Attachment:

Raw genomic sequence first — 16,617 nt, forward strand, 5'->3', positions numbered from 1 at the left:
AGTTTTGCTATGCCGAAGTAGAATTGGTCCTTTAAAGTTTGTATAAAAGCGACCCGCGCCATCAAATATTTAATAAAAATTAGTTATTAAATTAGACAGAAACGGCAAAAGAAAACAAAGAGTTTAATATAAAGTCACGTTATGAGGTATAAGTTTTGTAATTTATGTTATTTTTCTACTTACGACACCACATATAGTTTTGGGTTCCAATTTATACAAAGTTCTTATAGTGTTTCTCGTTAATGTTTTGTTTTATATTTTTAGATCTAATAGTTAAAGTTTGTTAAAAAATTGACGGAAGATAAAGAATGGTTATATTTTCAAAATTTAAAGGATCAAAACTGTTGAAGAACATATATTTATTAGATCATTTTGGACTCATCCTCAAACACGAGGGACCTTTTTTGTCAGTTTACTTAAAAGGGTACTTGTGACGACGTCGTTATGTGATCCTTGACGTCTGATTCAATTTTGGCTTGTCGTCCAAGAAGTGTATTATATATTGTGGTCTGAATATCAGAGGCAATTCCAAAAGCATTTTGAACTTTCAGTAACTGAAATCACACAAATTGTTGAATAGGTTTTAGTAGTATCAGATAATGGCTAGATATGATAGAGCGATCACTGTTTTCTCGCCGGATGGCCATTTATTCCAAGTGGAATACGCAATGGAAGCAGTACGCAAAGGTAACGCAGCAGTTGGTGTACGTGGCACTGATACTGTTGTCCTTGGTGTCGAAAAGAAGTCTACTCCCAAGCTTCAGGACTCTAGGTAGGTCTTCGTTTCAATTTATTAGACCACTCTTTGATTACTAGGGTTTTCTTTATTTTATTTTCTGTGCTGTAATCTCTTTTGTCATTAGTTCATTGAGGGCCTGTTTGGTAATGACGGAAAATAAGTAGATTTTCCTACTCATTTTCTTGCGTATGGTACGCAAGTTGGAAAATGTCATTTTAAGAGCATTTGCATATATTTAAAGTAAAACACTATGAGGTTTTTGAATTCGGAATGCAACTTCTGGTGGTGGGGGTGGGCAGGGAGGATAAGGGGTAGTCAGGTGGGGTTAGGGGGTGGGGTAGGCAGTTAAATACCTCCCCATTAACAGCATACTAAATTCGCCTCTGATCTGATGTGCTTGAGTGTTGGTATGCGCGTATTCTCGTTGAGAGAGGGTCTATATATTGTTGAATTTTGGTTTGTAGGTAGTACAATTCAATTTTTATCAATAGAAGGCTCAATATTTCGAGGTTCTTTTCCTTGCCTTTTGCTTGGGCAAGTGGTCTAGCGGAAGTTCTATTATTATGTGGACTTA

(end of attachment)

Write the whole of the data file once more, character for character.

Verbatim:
Raw genomic sequence first — 16,617 nt, forward strand, 5'->3', positions numbered from 1 at the left:
AGTTTTGCTATGCCGAAGTAGAATTGGTCCTTTAAAGTTTGTATAAAAGCGACCCGCGCCATCAAATATTTAATAAAAATTAGTTATTAAATTAGACAGAAACGGCAAAAGAAAACAAAGAGTTTAATATAAAGTCACGTTATGAGGTATAAGTTTTGTAATTTATGTTATTTTTCTACTTACGACACCACATATAGTTTTGGGTTCCAATTTATACAAAGTTCTTATAGTGTTTCTCGTTAATGTTTTGTTTTATATTTTTAGATCTAATAGTTAAAGTTTGTTAAAAAATTGACGGAAGATAAAGAATGGTTATATTTTCAAAATTTAAAGGATCAAAACTGTTGAAGAACATATATTTATTAGATCATTTTGGACTCATCCTCAAACACGAGGGACCTTTTTTGTCAGTTTACTTAAAAGGGTACTTGTGACGACGTCGTTATGTGATCCTTGACGTCTGATTCAATTTTGGCTTGTCGTCCAAGAAGTGTATTATATATTGTGGTCTGAATATCAGAGGCAATTCCAAAAGCATTTTGAACTTTCAGTAACTGAAATCACACAAATTGTTGAATAGGTTTTAGTAGTATCAGATAATGGCTAGATATGATAGAGCGATCACTGTTTTCTCGCCGGATGGCCATTTATTCCAAGTGGAATACGCAATGGAAGCAGTACGCAAAGGTAACGCAGCAGTTGGTGTACGTGGCACTGATACTGTTGTCCTTGGTGTCGAAAAGAAGTCTACTCCCAAGCTTCAGGACTCTAGGTAGGTCTTCGTTTCAATTTATTAGACCACTCTTTGATTACTAGGGTTTTCTTTATTTTATTTTCTGTGCTGTAATCTCTTTTGTCATTAGTTCATTGAGGGCCTGTTTGGTAATGACGGAAAATAAGTAGATTTTCCTACTCATTTTCTTGCGTATGGTACGCAAGTTGGAAAATGTCATTTTAAGAGCATTTGCATATATTTAAAGTAAAACACTATGAGGTTTTTGAATTCGGAATGCAACTTCTGGTGGTGGGGGTGGGCAGGGAGGATAAGGGGTAGTCAGGTGGGGTTAGGGGGTGGGGTAGGCAGTTAAATACCTCCCCATTAACAGCATACTAAATTCGCCTCTGATCTGATGTGCTTGAGTGTTGGTATGCGCGTATTCTCGTTGAGAGAGGGTCTATATATTGTTGAATTTTGGTTTGTAGGTAGTACAATTCAATTTTTATCAATAGAAGGCTCAATATTTCGAGGTTCTTTTCCTTGCCTTTTGCTTGGGCAAGTGGTCTAGCGGAAGTTCTATTATTATGTGGACTTA